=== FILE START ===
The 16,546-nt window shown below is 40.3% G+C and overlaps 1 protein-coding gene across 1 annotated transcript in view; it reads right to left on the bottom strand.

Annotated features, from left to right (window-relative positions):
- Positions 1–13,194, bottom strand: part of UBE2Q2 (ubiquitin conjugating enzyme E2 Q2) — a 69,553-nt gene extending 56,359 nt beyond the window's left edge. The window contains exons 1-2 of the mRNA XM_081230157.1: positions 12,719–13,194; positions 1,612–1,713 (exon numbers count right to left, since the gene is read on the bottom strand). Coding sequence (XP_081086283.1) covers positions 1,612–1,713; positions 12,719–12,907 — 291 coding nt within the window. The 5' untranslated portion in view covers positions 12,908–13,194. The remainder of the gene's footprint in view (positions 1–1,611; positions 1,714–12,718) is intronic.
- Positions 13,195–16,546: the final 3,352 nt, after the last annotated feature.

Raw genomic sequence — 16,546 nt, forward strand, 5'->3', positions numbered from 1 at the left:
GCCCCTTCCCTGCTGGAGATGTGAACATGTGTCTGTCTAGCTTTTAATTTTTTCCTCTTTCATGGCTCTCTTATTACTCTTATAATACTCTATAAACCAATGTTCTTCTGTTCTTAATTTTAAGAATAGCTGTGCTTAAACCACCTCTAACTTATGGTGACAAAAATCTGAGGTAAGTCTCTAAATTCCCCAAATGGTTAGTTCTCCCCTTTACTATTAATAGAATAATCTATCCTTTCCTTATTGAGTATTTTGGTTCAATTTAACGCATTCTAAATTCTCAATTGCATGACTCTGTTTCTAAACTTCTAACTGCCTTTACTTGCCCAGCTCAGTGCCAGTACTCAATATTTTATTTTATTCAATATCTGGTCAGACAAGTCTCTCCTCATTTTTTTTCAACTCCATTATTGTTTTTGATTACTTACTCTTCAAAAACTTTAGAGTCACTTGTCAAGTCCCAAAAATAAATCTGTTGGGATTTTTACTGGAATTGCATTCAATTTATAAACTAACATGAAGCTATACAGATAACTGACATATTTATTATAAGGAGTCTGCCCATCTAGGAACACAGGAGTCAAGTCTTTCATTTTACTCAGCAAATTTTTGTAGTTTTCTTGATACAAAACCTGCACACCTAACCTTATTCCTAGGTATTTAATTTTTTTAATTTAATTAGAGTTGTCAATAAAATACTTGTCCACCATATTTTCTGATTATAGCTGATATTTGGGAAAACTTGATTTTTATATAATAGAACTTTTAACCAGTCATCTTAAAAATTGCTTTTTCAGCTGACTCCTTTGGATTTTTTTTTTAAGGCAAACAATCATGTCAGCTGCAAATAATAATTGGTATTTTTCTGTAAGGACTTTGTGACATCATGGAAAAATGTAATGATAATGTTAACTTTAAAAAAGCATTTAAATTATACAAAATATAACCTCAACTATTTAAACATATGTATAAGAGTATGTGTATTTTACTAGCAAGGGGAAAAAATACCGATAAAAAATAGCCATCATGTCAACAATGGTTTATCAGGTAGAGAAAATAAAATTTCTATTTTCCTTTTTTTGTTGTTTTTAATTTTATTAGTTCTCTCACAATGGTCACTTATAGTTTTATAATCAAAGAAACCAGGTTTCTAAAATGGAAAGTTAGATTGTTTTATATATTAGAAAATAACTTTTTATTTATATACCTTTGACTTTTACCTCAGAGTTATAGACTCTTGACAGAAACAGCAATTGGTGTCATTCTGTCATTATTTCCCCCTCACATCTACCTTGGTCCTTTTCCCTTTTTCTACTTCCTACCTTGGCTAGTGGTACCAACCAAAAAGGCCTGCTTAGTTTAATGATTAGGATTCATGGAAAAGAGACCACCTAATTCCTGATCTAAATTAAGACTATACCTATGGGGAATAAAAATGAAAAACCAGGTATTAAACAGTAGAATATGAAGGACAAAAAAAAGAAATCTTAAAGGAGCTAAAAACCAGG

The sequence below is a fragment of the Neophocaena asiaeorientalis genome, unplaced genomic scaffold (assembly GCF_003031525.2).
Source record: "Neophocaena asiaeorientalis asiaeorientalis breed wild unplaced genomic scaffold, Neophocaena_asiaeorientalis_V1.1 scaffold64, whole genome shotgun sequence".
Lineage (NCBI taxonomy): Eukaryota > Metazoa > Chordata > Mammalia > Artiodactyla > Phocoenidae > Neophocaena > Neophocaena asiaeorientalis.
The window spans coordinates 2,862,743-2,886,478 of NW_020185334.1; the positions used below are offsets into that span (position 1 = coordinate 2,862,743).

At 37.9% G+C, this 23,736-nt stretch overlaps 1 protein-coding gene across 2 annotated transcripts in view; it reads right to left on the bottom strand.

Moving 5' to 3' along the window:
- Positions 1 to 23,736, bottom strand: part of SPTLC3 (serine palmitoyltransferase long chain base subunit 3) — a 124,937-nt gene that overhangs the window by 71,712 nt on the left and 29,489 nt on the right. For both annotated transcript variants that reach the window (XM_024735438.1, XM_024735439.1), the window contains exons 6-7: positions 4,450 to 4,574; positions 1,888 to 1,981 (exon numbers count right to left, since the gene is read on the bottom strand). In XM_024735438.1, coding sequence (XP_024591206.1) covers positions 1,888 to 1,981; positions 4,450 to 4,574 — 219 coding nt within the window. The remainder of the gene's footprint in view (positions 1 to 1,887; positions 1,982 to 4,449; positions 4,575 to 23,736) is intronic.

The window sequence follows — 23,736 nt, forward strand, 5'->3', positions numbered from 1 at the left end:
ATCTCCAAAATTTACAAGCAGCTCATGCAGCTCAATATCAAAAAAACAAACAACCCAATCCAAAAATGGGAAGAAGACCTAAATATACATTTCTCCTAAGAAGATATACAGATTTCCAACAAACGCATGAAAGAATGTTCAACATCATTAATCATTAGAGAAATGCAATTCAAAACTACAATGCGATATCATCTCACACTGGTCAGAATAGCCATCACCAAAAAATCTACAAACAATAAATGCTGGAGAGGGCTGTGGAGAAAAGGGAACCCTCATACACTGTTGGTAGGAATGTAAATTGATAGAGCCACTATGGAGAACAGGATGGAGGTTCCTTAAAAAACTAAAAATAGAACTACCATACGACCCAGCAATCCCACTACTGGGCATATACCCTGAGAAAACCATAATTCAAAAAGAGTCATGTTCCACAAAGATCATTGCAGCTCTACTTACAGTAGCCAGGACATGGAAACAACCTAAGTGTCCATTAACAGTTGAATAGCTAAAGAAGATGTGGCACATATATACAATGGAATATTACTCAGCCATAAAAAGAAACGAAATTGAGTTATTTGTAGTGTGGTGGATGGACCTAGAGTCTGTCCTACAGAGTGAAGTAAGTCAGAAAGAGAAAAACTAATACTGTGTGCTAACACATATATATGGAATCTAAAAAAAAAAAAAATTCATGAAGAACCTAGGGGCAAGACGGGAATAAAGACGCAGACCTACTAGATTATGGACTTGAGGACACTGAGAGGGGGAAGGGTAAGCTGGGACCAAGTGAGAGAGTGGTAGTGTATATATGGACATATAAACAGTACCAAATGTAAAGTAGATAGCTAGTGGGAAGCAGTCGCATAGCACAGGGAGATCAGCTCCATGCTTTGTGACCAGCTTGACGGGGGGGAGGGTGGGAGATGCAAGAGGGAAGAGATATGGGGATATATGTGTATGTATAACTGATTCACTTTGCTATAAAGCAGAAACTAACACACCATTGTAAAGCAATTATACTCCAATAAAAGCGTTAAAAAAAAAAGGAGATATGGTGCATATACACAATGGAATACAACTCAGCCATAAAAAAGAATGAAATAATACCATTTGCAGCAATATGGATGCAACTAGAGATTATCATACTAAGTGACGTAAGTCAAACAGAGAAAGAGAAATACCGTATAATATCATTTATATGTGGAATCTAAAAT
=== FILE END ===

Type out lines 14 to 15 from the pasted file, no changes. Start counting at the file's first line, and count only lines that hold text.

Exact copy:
The window sequence follows — 23,736 nt, forward strand, 5'->3', positions numbered from 1 at the left end:
ATCTCCAAAATTTACAAGCAGCTCATGCAGCTCAATATCAAAAAAACAAACAACCCAATCCAAAAATGGGAAGAAGACCTAAATATACATTTCTCCTAAGAAGATATACAGATTTCCAACAAACGCATGAAAGAATGTTCAACATCATTAATCATTAGAGAAATGCAATTCAAAACTACAATGCGATATCATCTCACACTGGTCAGAATAGCCATCACCAAAAAATCTACAAACAATAAATGCTGGAGAGGGCTGTGGAGAAAAGGGAACCCTCATACACTGTTGGTAGGAATGTAAATTGATAGAGCCACTATGGAGAACAGGATGGAGGTTCCTTAAAAAACTAAAAATAGAACTACCATACGACCCAGCAATCCCACTACTGGGCATATACCCTGAGAAAACCATAATTCAAAAAGAGTCATGTTCCACAAAGATCATTGCAGCTCTACTTACAGTAGCCAGGACATGGAAACAACCTAAGTGTCCATTAACAGTTGAATAGCTAAAGAAGATGTGGCACATATATACAATGGAATATTACTCAGCCATAAAAAGAAACGAAATTGAGTTATTTGTAGTGTGGTGGATGGACCTAGAGTCTGTCCTACAGAGTGAAGTAAGTCAGAAAGAGAAAAACTAATACTGTGTGCTAACACATATATATGGAATCTAAAAAAAAAAAAAATTCATGAAGAACCTAGGGGCAAGACGGGAATAAAGACGCAGACCTACTAGATTATGGACTTGAGGACACTGAGAGGGGGAAGGGTAAGCTGGGACCAAGTGAGAGAGTGGTAGTGTATATATGGACATATAAACAGTACCAAATGTAAAGTAGATAGCTAGTGGGAAGCAGTCGCATAGCACAGGGAGATCAGCTCCATGCTTTGTGACCAGCTTGACGGGGGGGAGGGTGGGAGATGCAAGAGGGAAGAGATATGGGGATATATGTGTATGTATAACTGATTCACTTTGCTATAAAGCAGAAACTAACACACCATTGTAAAGCAATTATACTCCAATAAAAGCGTTAAAAAAAAAAGGAGATATGGTGCATATACACAATGGAATACAACTCAGCCATAAAAAAGAATGAAATAATACCATTTGCAGCAATATGGATGCAACTAGAGATTATCATACTAAGTGACGTAAGTCAAACAGAGAAAGAGAAATACCGTATAATATCATTTATATGTGGAATCTAAAAT